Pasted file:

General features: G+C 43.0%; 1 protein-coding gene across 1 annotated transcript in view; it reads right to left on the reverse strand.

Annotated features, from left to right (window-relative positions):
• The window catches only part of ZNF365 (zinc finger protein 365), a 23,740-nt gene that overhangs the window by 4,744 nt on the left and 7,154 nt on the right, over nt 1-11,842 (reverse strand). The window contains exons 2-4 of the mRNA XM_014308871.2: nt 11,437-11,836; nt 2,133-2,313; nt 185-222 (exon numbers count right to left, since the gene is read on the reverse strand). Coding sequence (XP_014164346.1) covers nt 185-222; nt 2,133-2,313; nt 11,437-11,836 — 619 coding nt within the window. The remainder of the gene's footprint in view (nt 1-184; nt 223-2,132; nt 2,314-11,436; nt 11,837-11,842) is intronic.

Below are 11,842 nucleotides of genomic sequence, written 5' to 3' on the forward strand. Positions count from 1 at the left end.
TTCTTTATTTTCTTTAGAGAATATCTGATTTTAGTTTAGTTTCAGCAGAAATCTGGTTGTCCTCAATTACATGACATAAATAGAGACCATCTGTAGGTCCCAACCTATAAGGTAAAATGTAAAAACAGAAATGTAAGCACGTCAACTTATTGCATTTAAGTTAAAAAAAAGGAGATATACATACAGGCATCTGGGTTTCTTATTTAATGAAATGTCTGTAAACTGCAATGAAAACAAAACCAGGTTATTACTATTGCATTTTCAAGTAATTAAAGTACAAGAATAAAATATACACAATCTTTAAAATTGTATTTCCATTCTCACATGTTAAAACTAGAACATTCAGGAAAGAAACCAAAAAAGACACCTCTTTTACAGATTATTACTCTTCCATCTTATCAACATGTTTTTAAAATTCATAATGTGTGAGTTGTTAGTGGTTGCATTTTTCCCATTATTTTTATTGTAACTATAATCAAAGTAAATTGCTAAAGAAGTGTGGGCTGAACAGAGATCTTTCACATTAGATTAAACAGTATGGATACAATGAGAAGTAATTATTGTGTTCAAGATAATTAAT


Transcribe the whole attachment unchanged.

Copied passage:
General features: G+C 43.0%; 1 protein-coding gene across 1 annotated transcript in view; it reads right to left on the reverse strand.

Annotated features, from left to right (window-relative positions):
• The window catches only part of ZNF365 (zinc finger protein 365), a 23,740-nt gene that overhangs the window by 4,744 nt on the left and 7,154 nt on the right, over nt 1-11,842 (reverse strand). The window contains exons 2-4 of the mRNA XM_014308871.2: nt 11,437-11,836; nt 2,133-2,313; nt 185-222 (exon numbers count right to left, since the gene is read on the reverse strand). Coding sequence (XP_014164346.1) covers nt 185-222; nt 2,133-2,313; nt 11,437-11,836 — 619 coding nt within the window. The remainder of the gene's footprint in view (nt 1-184; nt 223-2,132; nt 2,314-11,436; nt 11,837-11,842) is intronic.

Below are 11,842 nucleotides of genomic sequence, written 5' to 3' on the forward strand. Positions count from 1 at the left end.
TTCTTTATTTTCTTTAGAGAATATCTGATTTTAGTTTAGTTTCAGCAGAAATCTGGTTGTCCTCAATTACATGACATAAATAGAGACCATCTGTAGGTCCCAACCTATAAGGTAAAATGTAAAAACAGAAATGTAAGCACGTCAACTTATTGCATTTAAGTTAAAAAAAAGGAGATATACATACAGGCATCTGGGTTTCTTATTTAATGAAATGTCTGTAAACTGCAATGAAAACAAAACCAGGTTATTACTATTGCATTTTCAAGTAATTAAAGTACAAGAATAAAATATACACAATCTTTAAAATTGTATTTCCATTCTCACATGTTAAAACTAGAACATTCAGGAAAGAAACCAAAAAAGACACCTCTTTTACAGATTATTACTCTTCCATCTTATCAACATGTTTTTAAAATTCATAATGTGTGAGTTGTTAGTGGTTGCATTTTTCCCATTATTTTTATTGTAACTATAATCAAAGTAAATTGCTAAAGAAGTGTGGGCTGAACAGAGATCTTTCACATTAGATTAAACAGTATGGATACAATGAGAAGTAATTATTGTGTTCAAGATAATTAAT